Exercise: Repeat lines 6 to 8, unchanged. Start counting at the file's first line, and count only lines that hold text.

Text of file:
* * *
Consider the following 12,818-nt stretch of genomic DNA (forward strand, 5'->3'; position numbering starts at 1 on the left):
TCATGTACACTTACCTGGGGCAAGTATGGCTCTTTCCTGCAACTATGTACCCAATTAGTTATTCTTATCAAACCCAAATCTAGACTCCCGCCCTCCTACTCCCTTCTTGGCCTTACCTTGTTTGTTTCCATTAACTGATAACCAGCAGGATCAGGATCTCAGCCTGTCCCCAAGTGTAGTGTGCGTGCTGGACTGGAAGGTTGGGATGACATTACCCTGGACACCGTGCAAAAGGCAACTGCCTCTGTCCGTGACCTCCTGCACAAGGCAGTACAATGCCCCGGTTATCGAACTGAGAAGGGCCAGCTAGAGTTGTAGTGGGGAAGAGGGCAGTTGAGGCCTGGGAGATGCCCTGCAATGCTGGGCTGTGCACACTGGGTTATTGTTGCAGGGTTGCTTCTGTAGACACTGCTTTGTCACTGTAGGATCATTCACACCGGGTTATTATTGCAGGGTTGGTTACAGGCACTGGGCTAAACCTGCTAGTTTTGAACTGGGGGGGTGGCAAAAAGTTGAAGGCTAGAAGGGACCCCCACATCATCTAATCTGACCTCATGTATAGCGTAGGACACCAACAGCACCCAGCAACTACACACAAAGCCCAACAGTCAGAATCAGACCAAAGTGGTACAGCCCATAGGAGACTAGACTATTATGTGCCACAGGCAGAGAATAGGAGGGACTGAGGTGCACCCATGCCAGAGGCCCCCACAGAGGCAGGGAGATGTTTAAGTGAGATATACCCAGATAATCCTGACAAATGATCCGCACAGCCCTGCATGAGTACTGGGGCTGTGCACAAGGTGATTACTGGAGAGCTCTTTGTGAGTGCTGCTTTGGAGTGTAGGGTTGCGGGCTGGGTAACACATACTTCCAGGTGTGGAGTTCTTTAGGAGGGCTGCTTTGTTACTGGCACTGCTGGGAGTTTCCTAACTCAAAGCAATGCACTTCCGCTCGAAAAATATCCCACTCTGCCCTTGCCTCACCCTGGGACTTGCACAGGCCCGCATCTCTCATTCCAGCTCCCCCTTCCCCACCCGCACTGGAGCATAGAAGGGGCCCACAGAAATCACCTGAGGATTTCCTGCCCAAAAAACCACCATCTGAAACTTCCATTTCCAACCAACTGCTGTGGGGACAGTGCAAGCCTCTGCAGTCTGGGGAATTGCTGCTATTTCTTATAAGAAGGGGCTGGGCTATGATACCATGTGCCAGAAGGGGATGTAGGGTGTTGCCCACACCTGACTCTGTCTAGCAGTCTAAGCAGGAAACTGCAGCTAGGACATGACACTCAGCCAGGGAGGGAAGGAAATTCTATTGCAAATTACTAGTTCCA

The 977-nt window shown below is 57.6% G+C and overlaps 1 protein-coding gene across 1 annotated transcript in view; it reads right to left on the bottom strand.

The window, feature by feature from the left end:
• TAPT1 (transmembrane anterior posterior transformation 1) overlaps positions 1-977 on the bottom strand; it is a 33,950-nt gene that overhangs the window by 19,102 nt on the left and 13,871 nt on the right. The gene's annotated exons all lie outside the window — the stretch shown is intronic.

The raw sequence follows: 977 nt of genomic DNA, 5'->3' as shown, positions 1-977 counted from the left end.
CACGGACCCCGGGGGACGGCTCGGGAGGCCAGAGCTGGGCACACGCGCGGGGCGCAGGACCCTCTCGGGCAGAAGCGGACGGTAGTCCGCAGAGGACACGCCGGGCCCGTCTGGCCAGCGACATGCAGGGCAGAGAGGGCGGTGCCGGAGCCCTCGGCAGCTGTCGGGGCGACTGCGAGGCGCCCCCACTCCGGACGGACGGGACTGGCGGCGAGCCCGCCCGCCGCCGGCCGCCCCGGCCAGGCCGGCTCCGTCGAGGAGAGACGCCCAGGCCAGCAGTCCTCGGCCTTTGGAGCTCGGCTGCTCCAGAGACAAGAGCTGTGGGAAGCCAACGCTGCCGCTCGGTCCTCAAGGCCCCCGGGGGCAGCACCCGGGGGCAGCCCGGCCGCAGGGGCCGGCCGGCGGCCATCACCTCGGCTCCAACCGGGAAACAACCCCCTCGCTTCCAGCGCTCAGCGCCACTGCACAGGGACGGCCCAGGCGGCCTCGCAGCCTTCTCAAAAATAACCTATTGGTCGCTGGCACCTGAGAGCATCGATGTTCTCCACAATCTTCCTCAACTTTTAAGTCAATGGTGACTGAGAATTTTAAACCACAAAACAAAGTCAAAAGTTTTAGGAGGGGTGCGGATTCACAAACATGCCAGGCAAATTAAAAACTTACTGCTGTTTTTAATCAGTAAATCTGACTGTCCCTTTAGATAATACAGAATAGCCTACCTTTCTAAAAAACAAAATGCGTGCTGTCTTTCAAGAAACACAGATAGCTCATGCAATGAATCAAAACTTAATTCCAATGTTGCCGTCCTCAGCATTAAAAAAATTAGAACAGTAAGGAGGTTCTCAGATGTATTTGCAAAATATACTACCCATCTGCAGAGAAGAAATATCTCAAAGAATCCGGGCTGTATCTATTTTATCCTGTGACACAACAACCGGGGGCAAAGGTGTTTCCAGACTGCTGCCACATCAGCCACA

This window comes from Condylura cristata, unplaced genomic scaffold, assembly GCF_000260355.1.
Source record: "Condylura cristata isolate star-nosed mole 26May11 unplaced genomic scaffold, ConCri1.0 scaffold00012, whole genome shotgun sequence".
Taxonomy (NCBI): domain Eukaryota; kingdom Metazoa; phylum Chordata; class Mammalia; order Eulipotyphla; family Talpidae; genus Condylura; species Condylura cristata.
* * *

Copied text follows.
The raw sequence follows: 977 nt of genomic DNA, 5'->3' as shown, positions 1-977 counted from the left end.
CACGGACCCCGGGGGACGGCTCGGGAGGCCAGAGCTGGGCACACGCGCGGGGCGCAGGACCCTCTCGGGCAGAAGCGGACGGTAGTCCGCAGAGGACACGCCGGGCCCGTCTGGCCAGCGACATGCAGGGCAGAGAGGGCGGTGCCGGAGCCCTCGGCAGCTGTCGGGGCGACTGCGAGGCGCCCCCACTCCGGACGGACGGGACTGGCGGCGAGCCCGCCCGCCGCCGGCCGCCCCGGCCAGGCCGGCTCCGTCGAGGAGAGACGCCCAGGCCAGCAGTCCTCGGCCTTTGGAGCTCGGCTGCTCCAGAGACAAGAGCTGTGGGAAGCCAACGCTGCCGCTCGGTCCTCAAGGCCCCCGGGGGCAGCACCCGGGGGCAGCCCGGCCGCAGGGGCCGGCCGGCGGCCATCACCTCGGCTCCAACCGGGAAACAACCCCCTCGCTTCCAGCGCTCAGCGCCACTGCACAGGGACGGCCCAGGCGGCCTCGCAGCCTTCTCAAAAATAACCTATTGGTCGCTGGCACCTGAGAGCATCGATGTTCTCCACAATCTTCCTCAACTTTTAAGTCAATGGTGACTGAGAATTTTAAACCACAAAACAAAGTCAAAAGTTTTAGGAGGGGTGCGGATTCACAAACATGCCAGGCAAATTAAAAACTTACTGCTGTTTTTAATCAGTAAATCTGACTGTCCCTTTAGATAATACAGAATAGCCTACCTTTCTAAAAAACAAAATGCGTGCTGTCTTTCAAGAAACACAGATAGCTCATGCAATGAATCAAAACTTAATTCCAATGTTGCCGTCCTCAGCATTAAAAAAATTAGAACAGTAAGGAGGTTCTCAGATGTATTTGCAAAATATACTACCCATCTGCAGAGAAGAAATATCTCAAAGAATCCGGGCTGTATCTATTTTATCCTGTGACACAACAACCGGGGGCAAAGGTGTTTCCAGACTGCTGCCACATCAGCCACA

This window comes from Condylura cristata, unplaced genomic scaffold, assembly GCF_000260355.1.